When a company’s website goes down, IT staff rush to resolve the issue and try to get to its root cause. This is easier said than done, considering the hosting options available in today’s Internet-market. You can host services internally, use online providers, or use a combination of options that help dynamically load balance traffic workload. A provider of such services, Cloudflare, experienced an incident just earlier today.
In fact, earlier this morning WatchGuard’s website was down as a result. We were just one of many affected services, but Cloudflare promptly resolved the issue in about 20 minutes. Here’s some chatter on Twitter revolving around this topic.
Internally hosting services allows direct access to systems and local troubleshooting. This also entails ensuring maximum uptime in-house as well. This isn’t always feasible considering staffing requirements and associated skill sets, amongst many other factors, making online hosting more favorable. These hosting providers do what they must to offer maximum uptimes, often themselves allowing service integration with companies like Cloudflare. For instance, AWS offers a similar product (CloudFront) to Cloudflare but obliviously with differences; compare the two here. But the option is up to you as a consumer, do you want to host your site on AWS and use CloudFront or do you want to integrate with Cloudflare?
As beneficial as these services are, considering the protection offered, if something happens to them directly, as did Cloudflare earlier, the Internet can be widely affected. In 2017, AWS went down before too and caused a large outage. There are other options, like locally hosting services and not relying on these services but this can open a whole new can of worms.
Ty Carter says
Everyone sitting at a PC, just needs to take a breath… ISPs and ASPs are NOT infallible.. As the proverbial saying goes; SH&% Happens…. Most service providers do the absolute best they can to respond to complaints; the world is not going to burn down because a website is not available for 30 minutes; now if that issues becomes a chronic problem that without cause continues; and the provider does the only thing they can do; issue an apology and a adjustment for non-availability; if the problem is severe enough; most companies have service interruption insurance… Just sayin…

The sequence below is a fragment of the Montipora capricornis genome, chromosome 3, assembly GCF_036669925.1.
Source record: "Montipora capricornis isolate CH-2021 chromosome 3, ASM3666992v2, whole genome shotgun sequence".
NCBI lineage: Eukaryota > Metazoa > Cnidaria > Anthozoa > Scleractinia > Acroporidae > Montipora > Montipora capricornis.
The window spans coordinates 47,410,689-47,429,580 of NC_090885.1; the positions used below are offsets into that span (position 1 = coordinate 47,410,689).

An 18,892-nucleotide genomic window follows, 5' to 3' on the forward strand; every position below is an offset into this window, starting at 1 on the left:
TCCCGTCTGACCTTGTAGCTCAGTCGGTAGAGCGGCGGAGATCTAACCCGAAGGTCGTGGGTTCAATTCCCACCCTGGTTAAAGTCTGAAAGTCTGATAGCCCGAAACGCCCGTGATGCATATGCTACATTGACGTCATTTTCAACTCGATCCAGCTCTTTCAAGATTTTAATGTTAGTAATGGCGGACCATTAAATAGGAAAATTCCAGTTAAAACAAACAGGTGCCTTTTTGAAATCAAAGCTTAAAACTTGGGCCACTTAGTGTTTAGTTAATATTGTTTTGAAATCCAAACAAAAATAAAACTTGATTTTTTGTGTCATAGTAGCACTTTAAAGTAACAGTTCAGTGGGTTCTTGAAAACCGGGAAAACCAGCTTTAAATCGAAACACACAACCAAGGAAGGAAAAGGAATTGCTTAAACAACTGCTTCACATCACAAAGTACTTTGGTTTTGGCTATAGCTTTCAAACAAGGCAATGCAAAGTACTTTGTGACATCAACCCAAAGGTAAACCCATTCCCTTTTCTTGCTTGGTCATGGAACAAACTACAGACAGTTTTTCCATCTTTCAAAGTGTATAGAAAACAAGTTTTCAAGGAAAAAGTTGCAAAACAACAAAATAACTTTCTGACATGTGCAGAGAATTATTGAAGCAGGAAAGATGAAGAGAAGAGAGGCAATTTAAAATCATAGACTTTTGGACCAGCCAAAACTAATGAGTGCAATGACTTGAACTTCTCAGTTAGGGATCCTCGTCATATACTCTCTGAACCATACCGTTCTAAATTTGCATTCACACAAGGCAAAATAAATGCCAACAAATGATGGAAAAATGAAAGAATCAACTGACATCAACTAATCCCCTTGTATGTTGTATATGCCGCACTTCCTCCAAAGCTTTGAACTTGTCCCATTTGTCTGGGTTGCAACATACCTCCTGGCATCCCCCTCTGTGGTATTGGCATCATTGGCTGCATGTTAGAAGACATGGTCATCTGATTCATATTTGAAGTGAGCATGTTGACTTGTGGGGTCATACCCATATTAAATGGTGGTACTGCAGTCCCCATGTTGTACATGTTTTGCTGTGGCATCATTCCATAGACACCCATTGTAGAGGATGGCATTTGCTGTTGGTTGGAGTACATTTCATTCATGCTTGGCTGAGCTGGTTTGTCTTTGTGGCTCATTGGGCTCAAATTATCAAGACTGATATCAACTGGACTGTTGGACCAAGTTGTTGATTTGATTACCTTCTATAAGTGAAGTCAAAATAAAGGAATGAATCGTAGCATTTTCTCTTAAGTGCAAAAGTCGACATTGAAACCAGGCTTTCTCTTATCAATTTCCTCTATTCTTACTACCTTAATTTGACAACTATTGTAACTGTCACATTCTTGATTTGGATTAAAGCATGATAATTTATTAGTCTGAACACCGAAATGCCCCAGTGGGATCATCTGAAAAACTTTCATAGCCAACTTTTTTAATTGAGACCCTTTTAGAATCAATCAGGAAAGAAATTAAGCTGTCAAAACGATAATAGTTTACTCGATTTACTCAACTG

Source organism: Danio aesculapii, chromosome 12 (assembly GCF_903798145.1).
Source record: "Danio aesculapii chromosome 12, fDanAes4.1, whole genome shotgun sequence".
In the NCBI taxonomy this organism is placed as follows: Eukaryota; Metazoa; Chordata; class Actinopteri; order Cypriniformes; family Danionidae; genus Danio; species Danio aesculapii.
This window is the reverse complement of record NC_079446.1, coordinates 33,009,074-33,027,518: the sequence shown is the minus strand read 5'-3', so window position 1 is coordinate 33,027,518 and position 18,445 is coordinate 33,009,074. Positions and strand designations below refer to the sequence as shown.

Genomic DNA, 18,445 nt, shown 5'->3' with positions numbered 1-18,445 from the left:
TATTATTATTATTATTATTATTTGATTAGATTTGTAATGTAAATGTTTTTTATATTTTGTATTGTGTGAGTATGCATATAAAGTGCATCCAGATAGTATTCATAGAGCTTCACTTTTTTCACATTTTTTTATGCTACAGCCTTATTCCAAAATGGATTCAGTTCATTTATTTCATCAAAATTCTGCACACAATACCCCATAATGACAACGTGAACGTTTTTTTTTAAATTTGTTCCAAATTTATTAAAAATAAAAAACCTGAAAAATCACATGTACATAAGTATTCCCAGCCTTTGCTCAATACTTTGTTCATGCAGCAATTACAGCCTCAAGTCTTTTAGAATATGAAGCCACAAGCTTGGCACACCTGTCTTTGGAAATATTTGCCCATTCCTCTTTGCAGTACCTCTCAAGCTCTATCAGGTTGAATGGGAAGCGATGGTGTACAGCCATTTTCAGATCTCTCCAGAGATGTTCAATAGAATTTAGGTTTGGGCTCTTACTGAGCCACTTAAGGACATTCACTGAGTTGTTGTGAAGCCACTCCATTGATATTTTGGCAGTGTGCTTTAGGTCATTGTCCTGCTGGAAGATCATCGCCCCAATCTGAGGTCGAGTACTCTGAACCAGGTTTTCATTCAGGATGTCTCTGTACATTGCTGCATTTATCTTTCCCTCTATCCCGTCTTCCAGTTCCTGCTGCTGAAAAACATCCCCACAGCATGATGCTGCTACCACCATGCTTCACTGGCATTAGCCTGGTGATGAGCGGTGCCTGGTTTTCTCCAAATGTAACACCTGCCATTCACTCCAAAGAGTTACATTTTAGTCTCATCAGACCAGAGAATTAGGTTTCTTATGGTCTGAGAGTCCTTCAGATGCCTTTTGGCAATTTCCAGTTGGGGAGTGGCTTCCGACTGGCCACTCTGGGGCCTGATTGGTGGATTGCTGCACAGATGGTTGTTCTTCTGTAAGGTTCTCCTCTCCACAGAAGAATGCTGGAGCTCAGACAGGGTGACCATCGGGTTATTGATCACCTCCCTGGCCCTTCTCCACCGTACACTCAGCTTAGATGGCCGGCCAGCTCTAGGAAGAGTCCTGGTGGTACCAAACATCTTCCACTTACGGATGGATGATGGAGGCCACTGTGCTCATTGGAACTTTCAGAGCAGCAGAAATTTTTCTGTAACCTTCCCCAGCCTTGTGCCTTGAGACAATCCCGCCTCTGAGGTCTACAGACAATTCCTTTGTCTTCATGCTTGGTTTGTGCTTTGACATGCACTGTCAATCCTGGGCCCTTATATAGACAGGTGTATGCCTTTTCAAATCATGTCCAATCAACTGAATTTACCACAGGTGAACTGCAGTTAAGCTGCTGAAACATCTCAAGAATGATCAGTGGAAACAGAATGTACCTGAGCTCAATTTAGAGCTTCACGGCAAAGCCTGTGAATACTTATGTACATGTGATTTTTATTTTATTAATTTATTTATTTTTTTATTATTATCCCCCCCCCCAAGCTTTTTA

With the advent of todays “connected environment” most users should be understanding of a random service outage… Its a fact of life; we all do the best we can; but some things are just absolutely out of your control… Cloudflare is subject to the same internet use case everyone else uses…
Take a minute during the outage and realize exactly what it is, or is not… Life will go on and your website will come back up… Take 5 and actually interact with your friends and colleagues… Its amazing what may happen when we take time to actually have a non-PC dialogue…
Emil Hozan says
That is a great perspective to add! Thank you for sharing this fact, and thanks for reading and engaging with this post!
I agree, there is more to life outside of technology and involved uses. Further, I agree that just because a company is a company with employees, this doesn’t mean they won’t and don’t face the same issues other companies or independent folks face. They still have hurdles that come up, servers fail and network traffic halts – it’s just a matter of getting services back up as soon as possible.
As one who still enjoys physical books, sure it’s nice to digitally have instant access to many things but I do my best to minimize technological uses and engage in the world around me. Hearing birds chirping and feeling the wind blowing is far more energizing than watching it on a screen. That’s not to say I don’t enjoy gaming from time to time – of course with friends at that 😉